Women on the Border’s Statement in Support of the Black Lives Matter Movement

Women on the Border’s original mission 20 years ago was to raise awareness about the sexual and racial discrimination that was affecting mostly working women in the maquiladoras at the Mexico-U.S. border. Human rights activists were reporting that extreme forms of exploitation and violence against women were becoming a standard feature accompanying the intense outsourcing to Mexico by U.S. corporations under the North American Free Trade Agreement. Aspects of NAFTA favored the interests of corporate investors and failed to protect workers.  Historic racist attitudes about Mexican workers too often could be linked to the problems complained of by working women — exposure to toxicity, sexual harassment, wage theft and retaliation against workers who fought for reform. The lack of balance between workers and companies in NAFTA allowed the mostly white-owned companies to get away with daily abuse of the Mexican maquiladora workers.   Women on the Border sought to support and empower workers facing systematic abuse from government and business elites who profited from them.  

In 2017 Women on the Border expanded its mission as our board watched in horror the government’s use of inhumane and unjust immigration policies to target the undocumented, tear apart families, detain and jail asylum seeker migrants and to rip children away from their parents at the border.  We were appalled at the national and global escalation of racism and targeted governmental attacks against people of color that has emerged since 2017.  It is wholly unacceptable but also sadly nothing new.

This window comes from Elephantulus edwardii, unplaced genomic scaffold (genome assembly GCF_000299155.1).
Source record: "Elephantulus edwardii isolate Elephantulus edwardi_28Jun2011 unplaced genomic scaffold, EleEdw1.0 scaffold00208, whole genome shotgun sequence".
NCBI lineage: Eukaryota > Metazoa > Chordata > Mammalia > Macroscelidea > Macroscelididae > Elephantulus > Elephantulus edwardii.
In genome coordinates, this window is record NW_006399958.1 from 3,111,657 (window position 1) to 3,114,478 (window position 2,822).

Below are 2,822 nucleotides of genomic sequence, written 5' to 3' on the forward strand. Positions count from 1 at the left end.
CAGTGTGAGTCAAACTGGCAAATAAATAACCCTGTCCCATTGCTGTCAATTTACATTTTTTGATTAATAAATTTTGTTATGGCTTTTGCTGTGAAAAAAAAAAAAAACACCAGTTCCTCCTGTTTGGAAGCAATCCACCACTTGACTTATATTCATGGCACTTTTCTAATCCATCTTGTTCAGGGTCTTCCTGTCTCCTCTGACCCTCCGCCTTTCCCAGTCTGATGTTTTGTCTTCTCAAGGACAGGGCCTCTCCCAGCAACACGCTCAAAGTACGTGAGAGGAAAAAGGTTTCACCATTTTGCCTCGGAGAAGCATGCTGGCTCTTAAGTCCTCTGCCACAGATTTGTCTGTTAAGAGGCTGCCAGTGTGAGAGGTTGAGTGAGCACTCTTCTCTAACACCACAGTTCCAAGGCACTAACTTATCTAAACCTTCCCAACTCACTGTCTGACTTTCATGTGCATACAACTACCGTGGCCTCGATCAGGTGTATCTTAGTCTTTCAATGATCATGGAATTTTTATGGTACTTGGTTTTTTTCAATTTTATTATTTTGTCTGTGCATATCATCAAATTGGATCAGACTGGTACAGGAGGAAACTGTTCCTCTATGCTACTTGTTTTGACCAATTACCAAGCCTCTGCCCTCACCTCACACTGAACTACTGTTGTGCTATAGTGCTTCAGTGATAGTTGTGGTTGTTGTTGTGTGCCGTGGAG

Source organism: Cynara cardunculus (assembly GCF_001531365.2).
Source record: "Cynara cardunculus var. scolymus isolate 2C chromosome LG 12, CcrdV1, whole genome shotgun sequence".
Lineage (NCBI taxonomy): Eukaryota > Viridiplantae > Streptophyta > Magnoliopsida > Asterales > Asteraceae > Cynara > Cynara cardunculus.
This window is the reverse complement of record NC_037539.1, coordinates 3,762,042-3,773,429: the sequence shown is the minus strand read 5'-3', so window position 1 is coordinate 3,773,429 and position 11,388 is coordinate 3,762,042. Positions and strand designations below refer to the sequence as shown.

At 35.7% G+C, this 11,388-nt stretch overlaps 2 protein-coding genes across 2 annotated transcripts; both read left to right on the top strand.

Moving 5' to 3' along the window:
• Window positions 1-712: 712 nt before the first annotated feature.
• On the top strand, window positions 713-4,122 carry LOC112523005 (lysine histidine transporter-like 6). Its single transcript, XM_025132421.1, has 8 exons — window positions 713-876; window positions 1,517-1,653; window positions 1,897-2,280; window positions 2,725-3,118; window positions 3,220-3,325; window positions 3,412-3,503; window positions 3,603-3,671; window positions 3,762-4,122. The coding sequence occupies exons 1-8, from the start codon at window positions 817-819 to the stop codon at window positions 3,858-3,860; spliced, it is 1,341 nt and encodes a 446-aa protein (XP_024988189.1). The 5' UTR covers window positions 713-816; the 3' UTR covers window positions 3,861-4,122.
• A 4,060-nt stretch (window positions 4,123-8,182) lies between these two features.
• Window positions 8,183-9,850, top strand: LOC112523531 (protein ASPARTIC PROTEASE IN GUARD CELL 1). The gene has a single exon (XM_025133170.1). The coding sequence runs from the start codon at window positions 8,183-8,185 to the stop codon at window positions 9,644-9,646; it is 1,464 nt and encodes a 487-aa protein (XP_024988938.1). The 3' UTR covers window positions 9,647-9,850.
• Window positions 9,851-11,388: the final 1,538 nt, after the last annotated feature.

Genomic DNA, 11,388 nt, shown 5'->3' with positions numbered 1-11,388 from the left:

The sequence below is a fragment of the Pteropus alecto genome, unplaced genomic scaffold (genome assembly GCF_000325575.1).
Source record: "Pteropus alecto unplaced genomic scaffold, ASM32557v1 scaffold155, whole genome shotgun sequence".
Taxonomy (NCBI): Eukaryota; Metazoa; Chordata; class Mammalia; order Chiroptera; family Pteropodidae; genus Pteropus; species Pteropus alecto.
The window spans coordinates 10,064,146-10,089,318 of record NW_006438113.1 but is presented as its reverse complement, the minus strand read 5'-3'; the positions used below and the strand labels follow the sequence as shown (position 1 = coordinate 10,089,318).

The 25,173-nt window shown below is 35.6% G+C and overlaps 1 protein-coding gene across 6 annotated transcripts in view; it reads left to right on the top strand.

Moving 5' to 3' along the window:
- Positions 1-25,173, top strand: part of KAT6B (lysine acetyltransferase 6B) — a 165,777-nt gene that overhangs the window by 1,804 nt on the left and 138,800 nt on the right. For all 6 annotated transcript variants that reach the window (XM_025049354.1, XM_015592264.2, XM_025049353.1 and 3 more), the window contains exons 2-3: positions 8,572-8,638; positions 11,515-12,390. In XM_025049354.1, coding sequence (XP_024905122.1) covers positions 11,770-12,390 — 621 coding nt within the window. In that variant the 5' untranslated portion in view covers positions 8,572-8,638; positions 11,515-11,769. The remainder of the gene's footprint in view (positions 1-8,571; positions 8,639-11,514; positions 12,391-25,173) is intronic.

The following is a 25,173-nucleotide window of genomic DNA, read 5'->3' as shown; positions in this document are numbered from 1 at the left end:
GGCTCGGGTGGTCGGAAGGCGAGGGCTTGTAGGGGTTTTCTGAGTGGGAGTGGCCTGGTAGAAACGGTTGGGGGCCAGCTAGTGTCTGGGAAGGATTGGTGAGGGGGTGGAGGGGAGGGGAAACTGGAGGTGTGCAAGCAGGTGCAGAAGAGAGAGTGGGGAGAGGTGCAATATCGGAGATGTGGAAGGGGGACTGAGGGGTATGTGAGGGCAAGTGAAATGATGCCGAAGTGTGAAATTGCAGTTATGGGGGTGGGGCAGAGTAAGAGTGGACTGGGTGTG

We support the Black Lives Matter movement because our mission as a social justice educational organization urges us to voice opposition to the enduring effects of white supremacy in racially biased over-policing of black citizens and their communities.  We affirm that the current institutional forms of violence against black citizens and people of color (harassment, cop killings of unarmed suspects, mass incarceration) can find their roots in the legacies of white supremacy and privilege found in the history of the United States and in the first days of European exploration and exploitation of vulnerable populations (native peoples, enslavement of African peoples) in the Western Hemisphere. 

 Women on the Border stands with the Black Lives Matter activists and educators to develop non-violent forms of policing and criminal justice that are de-linked from institutional and systemic racism against Black and Brown communities. Agencies that are bereft of training on how unconscious racism or implicit bias affect police training and practices should be dismantled, defunded or reformed, including local police departments and ICE. We support efforts to educate the public on the ways in which institutional racism explains why the lives of people in Black and Brown communities too often don’t matter and why there are more chronic diseases, more financial insecurity and more deaths from killer viruses like Covid-19. 

The murder of George Floyd and of hundreds of others from brutal over-policing by police, and the protests triggered by these tragic events offers the United States of America an opportunity to right over 400 years of wrongs. 

Women on the Border stands with the many voices calling for change now. 

REIMAGINE THE BORDER

LA FRONTERA MEXICANA/THE U.S.-MEXICO BORDER

Worker housing doesn’t provide a living wage.

 

Corporate investors at the border.

 

Border wall and migrant ladders.


Zero Tolerance Policy in 2018